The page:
The Exegesis: Punishment for play vs work

The Exegesis of Philip K. Dick
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June or July 1978

Dick is upset his pop culture sci-fi is being legitimized. It’s how the powers that be destroy something when they can’t control it. A Scanner Darkly depicted the outsized punishment that comes not from drugs but from choosing to continue to play when society wants you to toil away. We have all been taught to expect this form of punishment for the sinfulness of play instead of work. Christ’s punishment, in spite of being blameless, seems to prove this wrong, but the true message, that suffering is not tied to sin, was lost. 

Dick thinks the decoded message in Flow my Tears is that Zebra is in fact Christ and he is here / has returned.

In A Scanner Darkly the authorities want to enslave everyone and force them to be subservient to group approval. God is the sentient being who will free us from that real-life enslaved state.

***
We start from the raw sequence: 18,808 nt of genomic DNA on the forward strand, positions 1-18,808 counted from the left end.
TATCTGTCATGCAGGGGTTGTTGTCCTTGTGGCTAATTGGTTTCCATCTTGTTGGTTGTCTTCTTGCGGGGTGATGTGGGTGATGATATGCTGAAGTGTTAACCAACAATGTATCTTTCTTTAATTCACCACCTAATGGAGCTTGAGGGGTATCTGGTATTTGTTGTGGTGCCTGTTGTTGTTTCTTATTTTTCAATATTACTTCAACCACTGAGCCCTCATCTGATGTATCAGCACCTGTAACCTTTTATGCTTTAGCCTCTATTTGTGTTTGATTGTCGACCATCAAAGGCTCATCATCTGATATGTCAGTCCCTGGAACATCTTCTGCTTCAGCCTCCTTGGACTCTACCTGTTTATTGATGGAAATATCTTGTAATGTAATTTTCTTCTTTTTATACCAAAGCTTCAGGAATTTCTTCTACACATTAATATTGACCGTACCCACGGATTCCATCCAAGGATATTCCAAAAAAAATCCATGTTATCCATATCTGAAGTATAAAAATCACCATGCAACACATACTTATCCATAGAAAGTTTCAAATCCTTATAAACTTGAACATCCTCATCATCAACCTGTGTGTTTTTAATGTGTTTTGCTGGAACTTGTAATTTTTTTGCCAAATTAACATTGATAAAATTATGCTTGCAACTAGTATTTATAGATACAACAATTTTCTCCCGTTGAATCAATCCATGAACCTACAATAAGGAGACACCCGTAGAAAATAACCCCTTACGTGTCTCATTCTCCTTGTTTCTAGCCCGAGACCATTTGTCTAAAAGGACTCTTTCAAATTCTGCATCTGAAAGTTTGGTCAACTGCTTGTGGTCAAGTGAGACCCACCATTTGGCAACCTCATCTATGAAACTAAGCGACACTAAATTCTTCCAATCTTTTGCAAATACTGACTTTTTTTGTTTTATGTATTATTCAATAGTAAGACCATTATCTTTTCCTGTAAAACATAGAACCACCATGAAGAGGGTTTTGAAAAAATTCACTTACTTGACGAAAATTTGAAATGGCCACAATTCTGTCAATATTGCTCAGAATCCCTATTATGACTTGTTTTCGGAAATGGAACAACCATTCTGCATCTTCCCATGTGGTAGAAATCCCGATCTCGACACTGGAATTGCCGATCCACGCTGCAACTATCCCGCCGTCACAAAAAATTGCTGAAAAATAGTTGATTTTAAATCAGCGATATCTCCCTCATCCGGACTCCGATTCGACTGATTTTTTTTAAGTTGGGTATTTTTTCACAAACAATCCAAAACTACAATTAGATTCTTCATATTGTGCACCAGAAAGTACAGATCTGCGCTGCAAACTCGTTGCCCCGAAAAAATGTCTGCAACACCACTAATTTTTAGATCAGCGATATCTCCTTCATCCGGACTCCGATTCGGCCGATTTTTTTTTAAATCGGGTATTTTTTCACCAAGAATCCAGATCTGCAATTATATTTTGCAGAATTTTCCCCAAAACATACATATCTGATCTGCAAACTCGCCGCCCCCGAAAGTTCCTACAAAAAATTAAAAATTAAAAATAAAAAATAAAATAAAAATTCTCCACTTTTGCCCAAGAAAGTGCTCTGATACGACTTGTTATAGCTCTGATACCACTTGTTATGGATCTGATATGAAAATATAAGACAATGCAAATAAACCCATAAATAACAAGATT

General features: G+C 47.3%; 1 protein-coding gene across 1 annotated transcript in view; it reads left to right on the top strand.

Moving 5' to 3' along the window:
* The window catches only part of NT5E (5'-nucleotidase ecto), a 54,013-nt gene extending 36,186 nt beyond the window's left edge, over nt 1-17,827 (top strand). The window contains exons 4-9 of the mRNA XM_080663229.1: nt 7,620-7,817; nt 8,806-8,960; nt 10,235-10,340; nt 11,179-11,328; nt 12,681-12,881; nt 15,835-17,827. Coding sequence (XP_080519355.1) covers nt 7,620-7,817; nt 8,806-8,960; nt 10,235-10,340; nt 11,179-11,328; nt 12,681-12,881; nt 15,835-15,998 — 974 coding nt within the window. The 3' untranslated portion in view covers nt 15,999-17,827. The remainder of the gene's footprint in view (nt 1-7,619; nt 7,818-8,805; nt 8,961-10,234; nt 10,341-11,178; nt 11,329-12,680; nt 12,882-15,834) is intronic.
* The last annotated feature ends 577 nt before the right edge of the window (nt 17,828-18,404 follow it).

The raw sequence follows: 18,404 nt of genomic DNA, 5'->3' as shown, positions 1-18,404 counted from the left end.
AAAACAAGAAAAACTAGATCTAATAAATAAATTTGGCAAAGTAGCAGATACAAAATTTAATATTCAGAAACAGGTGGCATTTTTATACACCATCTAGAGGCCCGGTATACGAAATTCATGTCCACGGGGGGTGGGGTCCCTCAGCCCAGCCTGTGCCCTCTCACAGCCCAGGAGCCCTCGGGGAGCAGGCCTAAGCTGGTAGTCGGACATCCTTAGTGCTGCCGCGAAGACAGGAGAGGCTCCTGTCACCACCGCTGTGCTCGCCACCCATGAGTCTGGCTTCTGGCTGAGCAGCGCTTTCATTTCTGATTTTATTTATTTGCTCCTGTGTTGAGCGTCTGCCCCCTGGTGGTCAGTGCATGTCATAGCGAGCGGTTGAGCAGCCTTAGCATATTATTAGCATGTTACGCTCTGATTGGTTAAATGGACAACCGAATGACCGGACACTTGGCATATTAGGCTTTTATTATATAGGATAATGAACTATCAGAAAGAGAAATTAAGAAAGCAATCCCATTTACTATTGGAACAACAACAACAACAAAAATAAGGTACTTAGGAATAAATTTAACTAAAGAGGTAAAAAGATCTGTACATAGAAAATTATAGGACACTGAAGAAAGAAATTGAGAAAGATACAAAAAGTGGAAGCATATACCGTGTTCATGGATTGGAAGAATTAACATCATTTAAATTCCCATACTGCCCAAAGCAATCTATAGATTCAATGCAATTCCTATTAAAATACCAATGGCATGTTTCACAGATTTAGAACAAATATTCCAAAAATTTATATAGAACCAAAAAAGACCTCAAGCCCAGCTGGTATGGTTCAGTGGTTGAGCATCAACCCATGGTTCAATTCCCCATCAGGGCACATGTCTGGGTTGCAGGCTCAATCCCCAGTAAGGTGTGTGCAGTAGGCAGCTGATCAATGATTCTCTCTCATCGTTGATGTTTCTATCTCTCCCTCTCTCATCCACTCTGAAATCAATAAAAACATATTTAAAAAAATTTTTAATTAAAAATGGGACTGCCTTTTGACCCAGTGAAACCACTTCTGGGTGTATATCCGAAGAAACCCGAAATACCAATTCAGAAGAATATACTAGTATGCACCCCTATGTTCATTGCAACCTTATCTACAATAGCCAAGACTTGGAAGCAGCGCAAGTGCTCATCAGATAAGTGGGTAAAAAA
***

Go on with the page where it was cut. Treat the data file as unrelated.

Dick quotes from Act 3 of Wagner’s opera Parsifal when all of nature rejoices at God’s mercy on Good Friday. He reads Will Durant’s history of the Reformation and decides the true message has been misunderstood for 2000 years. Dick says tears, enslavement, and pain (the Black Iron Prison) were transformed to innocence, love and joy (the Palm Tree Garden world) through Christ’s sacrifice. 

He wonders where he fits in with the history of Christianity and sees the most similarities with the Quakers who believed they could communicate directly with the Holy Spirit.